Cocaine use ‘permeating society’


Published: Thursday 12th March 2015 by The News Editor

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The use of cocaine in the UK has more than tripled in two decades and is no longer “the preserve of wealthy bankers and celebrities”, a report has found.

The Government’s advisory council on the misuse of drugs said the substance has spread throughout society since the mid-1990s following the emergence of a market in cheap, low-purity powered cocaine alongside a more expensive and far higher purity version.

Addressed to Home Secretary Theresa May and Health Secretary Jeremy Hunt, today’s report highlights the significant harm that cocaine can cause to even first-time or occasional users.

Powdered cocaine is the second most commonly used illegal drug in the UK and in London a quarter of criminal gangs are linked to the cocaine trade.

Professor Les Iversen, chair of the ACMD, said: “Consumption of powdered cocaine in the United Kingdom has changed radically over the last two decades.

“Once characterised as the preserve of wealthy bankers and celebrities, the research highlighted in this report shows a cheaper, low-purity version of the drug has permeated society far more widely.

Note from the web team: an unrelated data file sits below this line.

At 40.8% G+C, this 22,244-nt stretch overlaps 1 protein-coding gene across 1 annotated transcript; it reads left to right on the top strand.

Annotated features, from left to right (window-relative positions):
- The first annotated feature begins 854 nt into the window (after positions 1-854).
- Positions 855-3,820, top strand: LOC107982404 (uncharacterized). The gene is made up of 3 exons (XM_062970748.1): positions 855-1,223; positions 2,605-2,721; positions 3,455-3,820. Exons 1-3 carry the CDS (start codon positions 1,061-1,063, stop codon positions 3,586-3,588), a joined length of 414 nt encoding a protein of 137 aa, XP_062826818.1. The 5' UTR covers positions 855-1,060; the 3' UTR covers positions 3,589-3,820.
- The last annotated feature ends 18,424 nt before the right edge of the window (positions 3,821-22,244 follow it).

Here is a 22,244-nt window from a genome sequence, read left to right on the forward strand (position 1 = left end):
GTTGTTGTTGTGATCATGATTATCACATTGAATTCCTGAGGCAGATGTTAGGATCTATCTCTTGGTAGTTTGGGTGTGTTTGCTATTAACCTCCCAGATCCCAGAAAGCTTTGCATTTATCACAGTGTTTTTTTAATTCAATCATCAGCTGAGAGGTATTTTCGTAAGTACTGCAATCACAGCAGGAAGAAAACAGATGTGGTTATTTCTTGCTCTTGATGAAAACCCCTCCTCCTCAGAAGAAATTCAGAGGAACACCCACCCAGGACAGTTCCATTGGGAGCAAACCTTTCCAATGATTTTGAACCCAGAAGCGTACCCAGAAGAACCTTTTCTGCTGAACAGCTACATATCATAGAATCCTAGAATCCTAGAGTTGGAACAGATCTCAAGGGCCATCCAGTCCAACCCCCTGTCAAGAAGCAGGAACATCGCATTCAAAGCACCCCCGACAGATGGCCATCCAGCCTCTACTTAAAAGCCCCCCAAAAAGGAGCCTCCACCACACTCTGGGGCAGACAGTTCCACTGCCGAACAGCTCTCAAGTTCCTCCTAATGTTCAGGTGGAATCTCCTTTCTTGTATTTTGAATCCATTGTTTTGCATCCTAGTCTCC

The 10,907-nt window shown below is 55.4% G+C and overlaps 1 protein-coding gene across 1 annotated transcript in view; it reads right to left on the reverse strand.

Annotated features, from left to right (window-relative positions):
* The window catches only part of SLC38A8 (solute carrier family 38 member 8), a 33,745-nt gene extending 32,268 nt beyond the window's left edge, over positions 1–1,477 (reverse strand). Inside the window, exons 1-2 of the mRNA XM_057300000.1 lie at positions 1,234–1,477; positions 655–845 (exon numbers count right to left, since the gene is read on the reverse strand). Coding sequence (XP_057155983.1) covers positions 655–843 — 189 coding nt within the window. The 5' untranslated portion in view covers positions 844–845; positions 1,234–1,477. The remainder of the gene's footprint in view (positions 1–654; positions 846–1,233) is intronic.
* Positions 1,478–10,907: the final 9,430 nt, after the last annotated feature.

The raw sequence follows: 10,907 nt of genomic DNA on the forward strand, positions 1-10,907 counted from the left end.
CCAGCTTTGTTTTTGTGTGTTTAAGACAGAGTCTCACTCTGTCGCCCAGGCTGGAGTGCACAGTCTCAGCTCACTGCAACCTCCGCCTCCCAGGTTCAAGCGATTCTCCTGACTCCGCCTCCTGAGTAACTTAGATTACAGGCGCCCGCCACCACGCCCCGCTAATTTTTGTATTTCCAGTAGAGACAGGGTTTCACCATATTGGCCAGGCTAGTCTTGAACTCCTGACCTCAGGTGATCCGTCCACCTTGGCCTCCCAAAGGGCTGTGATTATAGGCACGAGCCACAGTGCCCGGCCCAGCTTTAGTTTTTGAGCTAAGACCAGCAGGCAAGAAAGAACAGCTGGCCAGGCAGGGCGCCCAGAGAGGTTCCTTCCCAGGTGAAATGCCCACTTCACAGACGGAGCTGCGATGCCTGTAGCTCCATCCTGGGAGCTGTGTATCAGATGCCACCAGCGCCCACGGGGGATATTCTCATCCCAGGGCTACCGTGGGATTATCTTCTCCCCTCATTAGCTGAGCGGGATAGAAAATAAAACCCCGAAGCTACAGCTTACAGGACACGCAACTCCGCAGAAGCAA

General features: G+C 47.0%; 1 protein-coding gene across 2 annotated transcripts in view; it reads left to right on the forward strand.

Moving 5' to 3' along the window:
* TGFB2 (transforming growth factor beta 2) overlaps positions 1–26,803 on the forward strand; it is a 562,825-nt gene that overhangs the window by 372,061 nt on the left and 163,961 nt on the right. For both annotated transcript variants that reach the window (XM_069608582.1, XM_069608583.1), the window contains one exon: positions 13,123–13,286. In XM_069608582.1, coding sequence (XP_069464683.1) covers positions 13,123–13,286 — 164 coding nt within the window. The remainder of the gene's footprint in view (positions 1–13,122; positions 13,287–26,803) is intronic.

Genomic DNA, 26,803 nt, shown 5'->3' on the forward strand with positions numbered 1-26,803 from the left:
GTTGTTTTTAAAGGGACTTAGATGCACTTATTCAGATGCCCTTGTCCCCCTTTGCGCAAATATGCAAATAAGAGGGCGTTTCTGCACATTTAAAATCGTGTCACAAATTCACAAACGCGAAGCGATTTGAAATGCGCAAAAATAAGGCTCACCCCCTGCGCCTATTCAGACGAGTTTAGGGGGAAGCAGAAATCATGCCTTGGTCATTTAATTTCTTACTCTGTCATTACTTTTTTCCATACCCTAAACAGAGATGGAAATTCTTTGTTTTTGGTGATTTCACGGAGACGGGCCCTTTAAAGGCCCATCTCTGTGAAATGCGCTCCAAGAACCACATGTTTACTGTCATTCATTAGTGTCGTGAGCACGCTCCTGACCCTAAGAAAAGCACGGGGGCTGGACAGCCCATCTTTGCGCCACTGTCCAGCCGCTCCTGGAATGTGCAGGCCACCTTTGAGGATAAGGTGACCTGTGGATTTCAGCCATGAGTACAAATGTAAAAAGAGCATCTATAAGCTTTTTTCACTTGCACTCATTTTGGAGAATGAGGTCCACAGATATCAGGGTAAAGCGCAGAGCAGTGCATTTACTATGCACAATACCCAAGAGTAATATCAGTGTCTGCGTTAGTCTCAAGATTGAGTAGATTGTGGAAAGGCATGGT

“Given the clear health risks associated with even infrequent cocaine use, and associated issues such as dependency and crime, this development has posed a huge challenge to health professionals, law enforcement, educators and academics.”

The report said 0.6% of 16-59 year-olds took powdered cocaine in 1996, compared to a peak of 3% – or 885,000 people – in 2008/2009.

However, there since appears to be a general downward trend since then with 743,000 using the drug in 2013/2014, the report said.

The report was carried out in response to concerns around the increasing prevalence of the drug and the perception that it is safe.

Published: Thursday 12th March 2015 by The News Editor

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